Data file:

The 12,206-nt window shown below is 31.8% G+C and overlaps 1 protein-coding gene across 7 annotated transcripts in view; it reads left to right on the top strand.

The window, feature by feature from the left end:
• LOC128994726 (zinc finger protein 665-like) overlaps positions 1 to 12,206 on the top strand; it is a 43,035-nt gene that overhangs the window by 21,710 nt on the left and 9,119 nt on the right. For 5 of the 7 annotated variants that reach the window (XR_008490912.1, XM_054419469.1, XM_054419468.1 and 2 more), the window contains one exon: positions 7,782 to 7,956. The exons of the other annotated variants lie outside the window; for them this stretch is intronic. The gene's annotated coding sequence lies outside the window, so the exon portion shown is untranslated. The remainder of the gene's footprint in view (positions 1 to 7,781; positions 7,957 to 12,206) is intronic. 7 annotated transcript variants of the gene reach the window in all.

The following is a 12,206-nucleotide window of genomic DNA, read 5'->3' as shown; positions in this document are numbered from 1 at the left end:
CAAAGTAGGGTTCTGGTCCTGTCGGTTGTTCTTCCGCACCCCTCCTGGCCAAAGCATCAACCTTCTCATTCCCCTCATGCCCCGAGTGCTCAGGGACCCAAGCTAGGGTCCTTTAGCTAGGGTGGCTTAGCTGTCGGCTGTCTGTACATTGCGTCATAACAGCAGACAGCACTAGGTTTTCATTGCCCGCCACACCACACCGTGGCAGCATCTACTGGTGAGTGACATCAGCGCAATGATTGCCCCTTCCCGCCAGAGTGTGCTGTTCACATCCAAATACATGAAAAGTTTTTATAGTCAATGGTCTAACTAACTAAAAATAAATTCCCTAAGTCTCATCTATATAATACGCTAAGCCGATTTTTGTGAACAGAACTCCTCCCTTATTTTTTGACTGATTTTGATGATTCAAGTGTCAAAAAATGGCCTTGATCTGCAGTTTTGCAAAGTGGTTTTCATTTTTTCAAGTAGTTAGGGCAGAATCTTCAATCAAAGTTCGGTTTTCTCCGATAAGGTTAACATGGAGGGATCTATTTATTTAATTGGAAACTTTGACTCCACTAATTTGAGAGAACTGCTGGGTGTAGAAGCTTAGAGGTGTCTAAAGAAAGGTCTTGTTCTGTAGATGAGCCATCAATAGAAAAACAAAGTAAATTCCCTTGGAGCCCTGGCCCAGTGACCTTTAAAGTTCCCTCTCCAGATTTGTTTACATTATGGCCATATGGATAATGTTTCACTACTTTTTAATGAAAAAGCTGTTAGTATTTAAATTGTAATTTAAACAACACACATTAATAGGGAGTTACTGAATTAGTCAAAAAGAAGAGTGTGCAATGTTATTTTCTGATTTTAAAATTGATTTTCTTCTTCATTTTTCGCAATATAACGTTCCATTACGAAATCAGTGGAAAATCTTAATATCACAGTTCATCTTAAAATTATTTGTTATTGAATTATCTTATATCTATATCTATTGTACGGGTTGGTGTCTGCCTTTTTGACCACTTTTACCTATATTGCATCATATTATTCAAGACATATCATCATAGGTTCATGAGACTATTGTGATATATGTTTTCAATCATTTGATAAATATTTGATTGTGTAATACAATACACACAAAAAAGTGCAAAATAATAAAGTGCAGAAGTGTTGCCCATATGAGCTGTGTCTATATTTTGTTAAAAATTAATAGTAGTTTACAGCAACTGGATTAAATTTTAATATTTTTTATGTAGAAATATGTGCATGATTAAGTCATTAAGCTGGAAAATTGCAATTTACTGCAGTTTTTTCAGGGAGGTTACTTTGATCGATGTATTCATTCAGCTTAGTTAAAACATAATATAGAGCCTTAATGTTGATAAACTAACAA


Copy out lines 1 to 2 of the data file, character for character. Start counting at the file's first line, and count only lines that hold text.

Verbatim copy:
The 12,206-nt window shown below is 31.8% G+C and overlaps 1 protein-coding gene across 7 annotated transcripts in view; it reads left to right on the top strand.

The window, feature by feature from the left end: